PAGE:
1710 - 1772 (19 Kislev 5532) RABBI DOV BER (the Maggid) OF MEZHIRECH (Poland)
The Besht's (Baal Shem Tov)most brilliant disciple, he provided his teachings with a firmer foundation. He was the first of the Hasidic Rebbes who held court and gave personal advice. People began to feel that the importance of the Rebbe had more to do with his family background than with his scholarship. Sons were thus able to inherit both the title and the Hasidim (followers) of their fathers. (see 1766)
1710 SANDOMIERZ (Poland)
A second blood libel (see 1698), was incited by Father Stefan Żuchowski (1666-1716). The local Rabbi Jacob Herc and eight others were accused. The Rabbi died while being “questioned”, his son converted, and 3 others were executed It also led to the expulsion of the Jews from the city by King Augustus II. A large painting depicting a blood libel was commissioned by the church which hung the cathedral until 2006, when after many protests (mostly by recent catholic visitors) it was covered up with plywood . Żuchowski was praised for his efforts and rewarded by being appointed commissioner for Jewish affairs by the Cracow diocese. He published two influential books on ritual accusations.
1710 April 5, THE FIRST BLOOD ACCUSATION IN MOLDAVIA ( present day Romania)
Jews of the town of Targu NeamÈ› (Naimtz) were accused by a baptized Jew (who actually planted the body in a Jewish courtyard) of having killed a Christian child for "ritual purposes". Five Jews were murdered , others wounded or arrested, and all the Jewish houses sacked. Only after an appeal was made to Prince Nicholas Mavrocordatos, was there an investigation which lead to the freeing of all those imprisoned. rn
1711 January 14, FRANKFURT (Germany)
A fire, which broke out in the house of the Chief Rabbi, Naphtali Katz, destroyed almost the entire Jewish quarter. Although they were able to find temporary refuge at their non-Jewish neighbors, they were forced back into the ghetto as soon as it was rebuilt.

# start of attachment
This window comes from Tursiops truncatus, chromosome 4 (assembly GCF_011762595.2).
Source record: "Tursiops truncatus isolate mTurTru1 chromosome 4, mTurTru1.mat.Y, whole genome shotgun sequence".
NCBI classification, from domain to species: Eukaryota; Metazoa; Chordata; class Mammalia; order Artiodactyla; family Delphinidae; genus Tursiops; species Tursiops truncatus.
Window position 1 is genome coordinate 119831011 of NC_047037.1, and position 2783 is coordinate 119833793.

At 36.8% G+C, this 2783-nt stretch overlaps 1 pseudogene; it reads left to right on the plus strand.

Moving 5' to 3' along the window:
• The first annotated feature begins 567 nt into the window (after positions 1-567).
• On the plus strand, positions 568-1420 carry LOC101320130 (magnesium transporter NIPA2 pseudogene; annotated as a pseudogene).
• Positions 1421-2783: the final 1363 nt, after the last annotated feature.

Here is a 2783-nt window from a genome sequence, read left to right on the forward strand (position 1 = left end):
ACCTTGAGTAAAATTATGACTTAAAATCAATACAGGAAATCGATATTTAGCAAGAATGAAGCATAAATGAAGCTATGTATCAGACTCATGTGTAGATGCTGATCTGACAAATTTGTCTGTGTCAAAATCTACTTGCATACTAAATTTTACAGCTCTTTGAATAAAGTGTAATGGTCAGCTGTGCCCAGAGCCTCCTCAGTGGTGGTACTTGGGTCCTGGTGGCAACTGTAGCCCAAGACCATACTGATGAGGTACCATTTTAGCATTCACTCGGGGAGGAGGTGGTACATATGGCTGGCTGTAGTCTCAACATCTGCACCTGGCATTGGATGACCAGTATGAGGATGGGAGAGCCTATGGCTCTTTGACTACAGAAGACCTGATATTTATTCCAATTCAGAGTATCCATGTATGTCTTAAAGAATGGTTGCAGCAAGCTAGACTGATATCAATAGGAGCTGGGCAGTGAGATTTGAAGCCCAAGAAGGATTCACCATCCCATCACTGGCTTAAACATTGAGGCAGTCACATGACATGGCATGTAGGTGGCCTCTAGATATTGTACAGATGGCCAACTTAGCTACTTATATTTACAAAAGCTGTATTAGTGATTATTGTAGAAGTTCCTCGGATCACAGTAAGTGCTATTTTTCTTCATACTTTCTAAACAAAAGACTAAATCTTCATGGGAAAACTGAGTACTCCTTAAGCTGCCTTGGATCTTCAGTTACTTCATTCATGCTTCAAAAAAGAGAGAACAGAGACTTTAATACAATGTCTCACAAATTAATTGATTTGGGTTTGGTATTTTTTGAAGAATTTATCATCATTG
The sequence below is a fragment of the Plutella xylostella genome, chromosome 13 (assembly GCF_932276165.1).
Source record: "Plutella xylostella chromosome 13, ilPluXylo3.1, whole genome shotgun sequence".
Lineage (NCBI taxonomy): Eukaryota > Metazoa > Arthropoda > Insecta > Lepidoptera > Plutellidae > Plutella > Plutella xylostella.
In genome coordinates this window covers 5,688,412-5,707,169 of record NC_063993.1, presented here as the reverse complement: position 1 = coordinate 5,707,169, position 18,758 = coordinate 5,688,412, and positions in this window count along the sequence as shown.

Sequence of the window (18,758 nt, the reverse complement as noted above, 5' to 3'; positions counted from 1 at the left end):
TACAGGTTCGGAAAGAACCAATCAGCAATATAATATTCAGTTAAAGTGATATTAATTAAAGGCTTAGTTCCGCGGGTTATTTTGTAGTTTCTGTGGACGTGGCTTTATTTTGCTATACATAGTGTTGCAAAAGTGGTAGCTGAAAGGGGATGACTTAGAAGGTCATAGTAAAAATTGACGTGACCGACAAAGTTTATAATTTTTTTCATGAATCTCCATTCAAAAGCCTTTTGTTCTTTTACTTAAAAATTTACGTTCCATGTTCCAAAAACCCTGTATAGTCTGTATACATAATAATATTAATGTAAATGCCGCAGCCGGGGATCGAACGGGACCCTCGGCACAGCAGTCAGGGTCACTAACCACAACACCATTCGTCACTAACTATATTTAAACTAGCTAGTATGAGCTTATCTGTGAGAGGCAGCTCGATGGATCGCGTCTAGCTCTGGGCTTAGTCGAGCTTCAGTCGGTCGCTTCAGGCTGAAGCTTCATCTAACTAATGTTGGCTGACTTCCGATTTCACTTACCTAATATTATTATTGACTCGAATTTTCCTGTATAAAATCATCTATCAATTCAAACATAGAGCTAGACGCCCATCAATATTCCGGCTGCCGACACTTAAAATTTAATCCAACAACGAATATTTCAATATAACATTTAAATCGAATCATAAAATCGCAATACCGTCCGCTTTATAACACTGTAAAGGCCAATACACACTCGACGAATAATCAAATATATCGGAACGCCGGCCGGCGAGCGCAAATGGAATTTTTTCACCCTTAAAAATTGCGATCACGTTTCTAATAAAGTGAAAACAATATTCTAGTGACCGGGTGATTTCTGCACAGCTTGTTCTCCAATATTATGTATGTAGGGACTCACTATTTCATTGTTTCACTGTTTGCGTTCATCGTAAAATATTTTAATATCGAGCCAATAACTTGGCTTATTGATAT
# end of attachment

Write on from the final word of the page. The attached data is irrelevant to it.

1712 KING AUGUSTUS II (Poland)
Reneging on his promise to stop further persecution of the Jews, he expelled them from Zausmer on a murder libel.
1712 - 1778 JEAN JACQUES ROUSSEAU (Geneva, Switzerland)
One of the leaders of the Romanticists, which was a reaction to the philosophy of Rationalism. He was profoundly influenced by Spinoza (1632-77).
1712 October 8, SURINAME
The French privateer Jauques Cassard attacked Suriname. The Jews in the settlement of Jodensavana fought valiantly against the French, but were eventually overrun, and forced to pay a very heavy tribute. The community never fully recovered
1713 - 1793 (17 5553) RABBI EZEKIEL LANDAU (Prague, Bohemia)
Brilliant talmudist and halachic authority. Landau was also unusual in that he endorsed the idea of learning math and science, and supported the traditionalist element within the Haskalah Movement. Landau helped to establish the first Jewish school in Prague. His Magnum Opus is called the Nodeh B'Yehuda, which is still very popular today. It contains eight hundred and fifty-five responsa divided into two volumes.
1713 April 11, GIBRALTAR
Was ceded to Great Britain by Spain under the Treaties of Utrecht. One clause in the treaty read, "no leave shall be given under any pretence whatsoever, either to Jews or Moors, to reside or have their dwellings in the said town of Gibraltar." Although in 1717 the Jews were expelled, they were readmitted permanently the following year. The new Jewish population consisted of both English citizens and Moroccan immigrants.
1714 JOHN TOLAND (England)
Published anonymously his Reasons for Naturalizing the Jews in Great Britain and Ireland on the Same Footing with all Other Nations. Toland, an Irish born deist (a Biblical rationalist movement), believed that the naturalization of foreign-born Jews would encourage foreign-born Jews to settle in England.
1715 - 1780 JACOB RODRIGUEZ PEREIRE (France)
Pereire was a descendant of a Spanish Converso family and returned to Judaism together with his mother. He is remembered for his pioneering work with the deaf that stressed lip reading. Pereire taught students from all levels of society and became active in Jewish life.
1715 March 12, BAVARIA (Germany)
Elector Max Emanuel ordered the expulsion of the few Jews still living in Bavaria.